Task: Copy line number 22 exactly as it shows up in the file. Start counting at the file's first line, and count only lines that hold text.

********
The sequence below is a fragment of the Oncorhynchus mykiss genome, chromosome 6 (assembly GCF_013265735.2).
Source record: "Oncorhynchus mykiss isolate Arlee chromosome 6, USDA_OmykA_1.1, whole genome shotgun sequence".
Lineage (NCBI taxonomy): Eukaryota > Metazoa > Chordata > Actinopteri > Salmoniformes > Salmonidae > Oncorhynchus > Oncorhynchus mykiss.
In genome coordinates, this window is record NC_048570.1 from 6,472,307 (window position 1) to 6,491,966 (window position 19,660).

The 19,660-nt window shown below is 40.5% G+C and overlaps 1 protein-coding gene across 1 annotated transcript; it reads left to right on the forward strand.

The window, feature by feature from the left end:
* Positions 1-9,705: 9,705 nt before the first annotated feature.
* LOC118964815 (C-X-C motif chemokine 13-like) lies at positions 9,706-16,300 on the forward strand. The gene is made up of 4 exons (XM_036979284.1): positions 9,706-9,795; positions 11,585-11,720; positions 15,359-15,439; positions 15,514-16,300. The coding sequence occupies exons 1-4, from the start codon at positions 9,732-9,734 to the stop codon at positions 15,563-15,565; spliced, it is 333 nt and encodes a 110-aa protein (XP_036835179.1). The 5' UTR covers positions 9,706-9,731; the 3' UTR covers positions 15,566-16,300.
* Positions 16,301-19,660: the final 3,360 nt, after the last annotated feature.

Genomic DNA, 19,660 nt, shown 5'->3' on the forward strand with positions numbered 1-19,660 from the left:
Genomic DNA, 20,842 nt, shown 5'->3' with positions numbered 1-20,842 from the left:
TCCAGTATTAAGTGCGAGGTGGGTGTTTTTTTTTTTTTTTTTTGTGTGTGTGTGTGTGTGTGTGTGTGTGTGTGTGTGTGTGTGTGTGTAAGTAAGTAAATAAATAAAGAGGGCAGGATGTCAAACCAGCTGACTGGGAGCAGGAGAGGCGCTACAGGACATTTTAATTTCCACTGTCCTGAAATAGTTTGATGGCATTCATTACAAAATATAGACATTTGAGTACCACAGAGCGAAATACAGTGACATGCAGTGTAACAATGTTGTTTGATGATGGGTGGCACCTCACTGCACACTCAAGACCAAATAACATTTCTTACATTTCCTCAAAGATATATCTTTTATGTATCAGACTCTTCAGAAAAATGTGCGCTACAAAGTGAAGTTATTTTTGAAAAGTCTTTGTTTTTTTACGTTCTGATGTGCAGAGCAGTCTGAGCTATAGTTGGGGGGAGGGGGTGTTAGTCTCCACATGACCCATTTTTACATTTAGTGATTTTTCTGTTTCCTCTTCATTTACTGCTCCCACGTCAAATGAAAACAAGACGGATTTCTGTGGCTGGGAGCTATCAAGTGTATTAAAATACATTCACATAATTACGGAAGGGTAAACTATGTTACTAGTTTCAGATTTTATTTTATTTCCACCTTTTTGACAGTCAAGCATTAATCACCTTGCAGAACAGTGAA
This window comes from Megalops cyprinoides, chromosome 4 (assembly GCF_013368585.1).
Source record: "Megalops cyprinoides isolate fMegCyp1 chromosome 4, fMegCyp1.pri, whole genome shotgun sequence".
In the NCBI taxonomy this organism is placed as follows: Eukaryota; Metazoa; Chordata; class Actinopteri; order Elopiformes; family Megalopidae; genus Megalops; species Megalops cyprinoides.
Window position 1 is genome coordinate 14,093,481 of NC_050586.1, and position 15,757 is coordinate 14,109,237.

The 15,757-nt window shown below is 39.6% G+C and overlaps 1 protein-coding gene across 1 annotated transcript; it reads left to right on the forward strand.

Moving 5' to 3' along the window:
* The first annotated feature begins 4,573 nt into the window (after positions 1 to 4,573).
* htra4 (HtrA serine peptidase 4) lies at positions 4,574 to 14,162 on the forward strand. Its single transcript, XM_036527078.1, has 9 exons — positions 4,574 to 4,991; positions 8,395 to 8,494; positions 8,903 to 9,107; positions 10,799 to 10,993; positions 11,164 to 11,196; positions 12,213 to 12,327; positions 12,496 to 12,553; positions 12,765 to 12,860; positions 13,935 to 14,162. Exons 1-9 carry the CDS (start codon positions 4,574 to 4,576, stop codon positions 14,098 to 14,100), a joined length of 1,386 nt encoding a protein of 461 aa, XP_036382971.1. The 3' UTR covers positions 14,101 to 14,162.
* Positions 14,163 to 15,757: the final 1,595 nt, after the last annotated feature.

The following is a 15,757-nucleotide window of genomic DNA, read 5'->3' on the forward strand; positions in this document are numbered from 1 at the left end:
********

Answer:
The following is a 15,757-nucleotide window of genomic DNA, read 5'->3' on the forward strand; positions in this document are numbered from 1 at the left end: